published in the Jaguar Driver for April 1995
JUST BEFORE GOING to press for this April edition,
SS Jaguar Historian Reg D.
Bates sent me details of a sensational project that SS cars were
working on in 1938,
and which he has just unearthed after years of patient probing. I'm
sure you will
agree with me when I say that, if only the factory had had more time
and money at
their disposal, this car could have turned out to be the greatest Grand
Tourer of the
1930s, and might have altered the whole of Jaguar's post-war
tion. Reg apologises for the quality of the photo, but it almost turned
back into dust
as he handled it, and even with modern reproduction equipment that was
he could manage. I will let Reg tell the whole story...
The SS Jaguar Straight Eight Coupe by Reg D. Bates
MUCH HAS BEEN written about the SS Jaguar 100 coupe that caused such a
sation at the 1938 Motor Show, but few are aware that this was only a
substitution for the real SS Jaguar Coupe. The real coupe was based on
the SS saloon
chassis and was fitted with a straight eight 3.5 litre engine. So far
as I know very little
evidence remains of this extravagant folly but with the recent
discovery of a section-
al drawing of the engine and what is believed to be the only surviving
taken outside the Holbrook Lane works, now seems a good time to revisit
It is well known that the 3.5 litre engine was developed from both
stroking the 2.5 but few people know that this engine was built as an
measure because of the development problems with the straight eight.
ing the same cylinder dimensions as the 1.5 and 2.5 litre engines the
was created by further lengthening the castings. Pistons, con rods,
much of the valve gear was taken directly from the parts bins of the
The result was an engine of 3552 cc which was claimed to produce a
power output of
140 bhp at 4500 rpm and have a maximum torque of 180 ft. Ibs at 2200
The target vehicle for the eight was the SS Jaguar Coupe. The Coupe
same overall dimensions as the 2.5 litre saloon but was built on a
sis in which the gearbox crossmember was 8 inches further back.
this relatively small change when compounded with the increased loading
resulting from the heavier engine block proved to be the downfall of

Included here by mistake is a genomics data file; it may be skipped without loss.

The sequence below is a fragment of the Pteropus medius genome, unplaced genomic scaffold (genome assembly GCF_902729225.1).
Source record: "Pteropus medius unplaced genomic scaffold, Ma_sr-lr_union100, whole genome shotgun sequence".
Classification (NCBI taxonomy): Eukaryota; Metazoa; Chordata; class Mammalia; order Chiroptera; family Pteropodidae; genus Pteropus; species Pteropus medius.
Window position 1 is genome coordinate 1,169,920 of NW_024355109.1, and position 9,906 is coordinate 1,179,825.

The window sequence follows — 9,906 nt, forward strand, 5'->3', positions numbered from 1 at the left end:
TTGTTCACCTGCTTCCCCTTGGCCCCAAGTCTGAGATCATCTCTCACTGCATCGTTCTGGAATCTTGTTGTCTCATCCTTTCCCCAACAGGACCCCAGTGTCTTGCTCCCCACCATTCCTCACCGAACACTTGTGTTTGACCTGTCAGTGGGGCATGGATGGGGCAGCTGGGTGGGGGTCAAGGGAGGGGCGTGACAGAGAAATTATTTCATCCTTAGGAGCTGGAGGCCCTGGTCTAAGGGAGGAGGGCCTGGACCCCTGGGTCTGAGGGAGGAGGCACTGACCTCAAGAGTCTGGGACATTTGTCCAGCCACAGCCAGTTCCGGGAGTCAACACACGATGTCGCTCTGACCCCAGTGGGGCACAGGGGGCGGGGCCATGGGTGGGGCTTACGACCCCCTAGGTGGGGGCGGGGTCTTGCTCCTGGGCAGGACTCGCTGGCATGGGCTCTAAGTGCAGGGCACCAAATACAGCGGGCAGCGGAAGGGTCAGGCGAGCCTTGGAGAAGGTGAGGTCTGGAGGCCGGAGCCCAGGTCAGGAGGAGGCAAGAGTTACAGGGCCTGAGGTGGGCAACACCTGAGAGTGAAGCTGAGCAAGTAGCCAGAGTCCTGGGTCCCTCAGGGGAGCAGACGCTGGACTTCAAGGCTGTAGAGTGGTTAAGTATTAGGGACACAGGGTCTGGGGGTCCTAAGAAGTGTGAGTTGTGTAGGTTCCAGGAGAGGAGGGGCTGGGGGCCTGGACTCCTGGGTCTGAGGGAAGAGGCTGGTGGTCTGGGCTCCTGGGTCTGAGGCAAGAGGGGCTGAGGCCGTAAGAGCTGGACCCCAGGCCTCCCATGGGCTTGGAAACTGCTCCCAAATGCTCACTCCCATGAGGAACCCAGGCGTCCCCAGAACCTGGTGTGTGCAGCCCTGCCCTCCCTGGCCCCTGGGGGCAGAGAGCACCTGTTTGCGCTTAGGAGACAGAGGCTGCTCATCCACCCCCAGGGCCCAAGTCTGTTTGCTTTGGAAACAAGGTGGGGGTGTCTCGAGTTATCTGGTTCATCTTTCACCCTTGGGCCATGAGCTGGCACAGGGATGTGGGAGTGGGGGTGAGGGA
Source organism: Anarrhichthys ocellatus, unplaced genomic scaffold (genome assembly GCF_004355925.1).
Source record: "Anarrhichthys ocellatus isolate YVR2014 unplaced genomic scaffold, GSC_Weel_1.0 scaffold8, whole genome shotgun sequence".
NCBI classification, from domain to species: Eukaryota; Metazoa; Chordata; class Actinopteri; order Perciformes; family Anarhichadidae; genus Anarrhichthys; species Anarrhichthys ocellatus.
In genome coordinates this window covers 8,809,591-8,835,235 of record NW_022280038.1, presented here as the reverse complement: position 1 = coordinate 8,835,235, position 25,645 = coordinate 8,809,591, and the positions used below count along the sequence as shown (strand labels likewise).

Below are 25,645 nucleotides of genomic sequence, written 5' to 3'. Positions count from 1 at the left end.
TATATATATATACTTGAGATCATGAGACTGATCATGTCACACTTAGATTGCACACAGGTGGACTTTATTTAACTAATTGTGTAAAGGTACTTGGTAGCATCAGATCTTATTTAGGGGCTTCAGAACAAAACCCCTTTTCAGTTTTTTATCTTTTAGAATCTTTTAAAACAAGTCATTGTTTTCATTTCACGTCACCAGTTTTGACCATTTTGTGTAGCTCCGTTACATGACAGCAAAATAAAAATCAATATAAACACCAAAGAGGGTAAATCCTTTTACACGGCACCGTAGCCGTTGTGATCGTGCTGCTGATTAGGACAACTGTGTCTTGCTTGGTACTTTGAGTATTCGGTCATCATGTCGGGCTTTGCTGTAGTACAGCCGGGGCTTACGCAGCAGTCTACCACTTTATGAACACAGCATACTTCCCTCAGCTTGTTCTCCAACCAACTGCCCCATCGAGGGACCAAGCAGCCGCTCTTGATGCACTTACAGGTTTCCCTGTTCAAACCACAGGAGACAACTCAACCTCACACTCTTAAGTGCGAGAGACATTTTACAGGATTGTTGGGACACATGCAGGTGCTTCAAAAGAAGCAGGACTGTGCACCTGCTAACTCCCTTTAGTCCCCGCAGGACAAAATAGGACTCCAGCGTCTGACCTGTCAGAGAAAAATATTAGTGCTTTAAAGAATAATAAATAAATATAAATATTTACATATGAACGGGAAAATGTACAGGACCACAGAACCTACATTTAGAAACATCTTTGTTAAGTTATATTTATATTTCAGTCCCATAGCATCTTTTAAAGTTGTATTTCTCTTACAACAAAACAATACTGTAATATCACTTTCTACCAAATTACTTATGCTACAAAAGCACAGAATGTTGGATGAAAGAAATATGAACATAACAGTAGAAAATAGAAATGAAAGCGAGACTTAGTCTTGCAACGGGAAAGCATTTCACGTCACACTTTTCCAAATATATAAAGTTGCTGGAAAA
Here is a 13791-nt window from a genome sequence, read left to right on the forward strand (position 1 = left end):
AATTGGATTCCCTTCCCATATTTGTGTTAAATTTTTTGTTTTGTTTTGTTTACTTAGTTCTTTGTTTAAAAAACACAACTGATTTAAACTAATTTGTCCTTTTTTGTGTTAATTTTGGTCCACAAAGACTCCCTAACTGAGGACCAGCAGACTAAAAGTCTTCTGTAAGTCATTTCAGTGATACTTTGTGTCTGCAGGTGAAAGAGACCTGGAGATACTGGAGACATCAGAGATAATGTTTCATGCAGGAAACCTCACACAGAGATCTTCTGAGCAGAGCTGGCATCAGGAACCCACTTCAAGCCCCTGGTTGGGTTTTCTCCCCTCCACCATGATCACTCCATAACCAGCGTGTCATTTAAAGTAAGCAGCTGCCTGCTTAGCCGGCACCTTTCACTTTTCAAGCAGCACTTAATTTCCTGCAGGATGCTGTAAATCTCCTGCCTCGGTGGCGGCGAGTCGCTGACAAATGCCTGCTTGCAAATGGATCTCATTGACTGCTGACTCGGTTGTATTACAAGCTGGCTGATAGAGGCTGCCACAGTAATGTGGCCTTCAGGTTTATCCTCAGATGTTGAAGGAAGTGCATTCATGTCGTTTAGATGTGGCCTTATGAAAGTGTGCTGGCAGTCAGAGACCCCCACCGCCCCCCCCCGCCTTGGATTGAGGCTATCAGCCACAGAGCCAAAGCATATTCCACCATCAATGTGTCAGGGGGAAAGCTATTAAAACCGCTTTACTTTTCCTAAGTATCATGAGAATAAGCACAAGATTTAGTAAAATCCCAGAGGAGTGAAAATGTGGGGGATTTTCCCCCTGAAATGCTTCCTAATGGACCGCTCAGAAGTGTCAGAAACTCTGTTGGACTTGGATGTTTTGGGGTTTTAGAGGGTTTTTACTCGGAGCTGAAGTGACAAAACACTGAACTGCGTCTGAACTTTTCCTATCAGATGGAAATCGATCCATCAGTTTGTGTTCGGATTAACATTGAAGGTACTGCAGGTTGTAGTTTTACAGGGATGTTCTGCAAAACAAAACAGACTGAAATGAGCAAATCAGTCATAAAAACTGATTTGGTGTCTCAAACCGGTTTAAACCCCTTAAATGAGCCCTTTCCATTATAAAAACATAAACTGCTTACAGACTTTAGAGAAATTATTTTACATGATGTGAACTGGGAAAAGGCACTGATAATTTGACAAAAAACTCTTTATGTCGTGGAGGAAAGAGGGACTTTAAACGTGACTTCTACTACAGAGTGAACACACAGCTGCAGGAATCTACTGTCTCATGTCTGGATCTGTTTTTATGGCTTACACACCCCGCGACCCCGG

The front chassis members tended to act like a giant tuning fork which
into oscillation by road shocks transmitted through the front springs.
By the time
of the Motor Show the car was in no fit state for display to a press
keen to try out a dramatic newcomer.
It is said that on the eve of the show 1938 Motor Show it was well known
within the company that all was not well and that William Lyons himself
ed that the car be diverted from Earl's Court to Brooklands where he
the first true test drive on it. The occasion was marked by extreme
secrecy but after
a high speed lap of the notoriously bumpy track, Lyons apparently was
incredulous at the behaviour of the car. Those who were present had
somewhat shaken Lyons to vent his anger upon them but in the event
ther was said except that the car would not be appearing at the show.
Thereafter further development work was continued with some small
ment being effected by a doubling in the size of the weights at the ends of the
stabilising front bumper, but after failing to eliminate the
oscillations using two front bumpers
the project was abandoned. Early in April 1939 the only prototype was
buried close to the
works in a land fill site along with other debris in what eye witnesses
described as an event
marked by a sense of unreality.
Some say that the double bumpers of the Mark V were fitted purely as a
reminder of the
incredible problems encountered in the Coupe and that this unfortunate
memory has prevented
any further attempts with long straight eight engines. Others blame it
on the unlucky out of
sequence chassis number: 010495.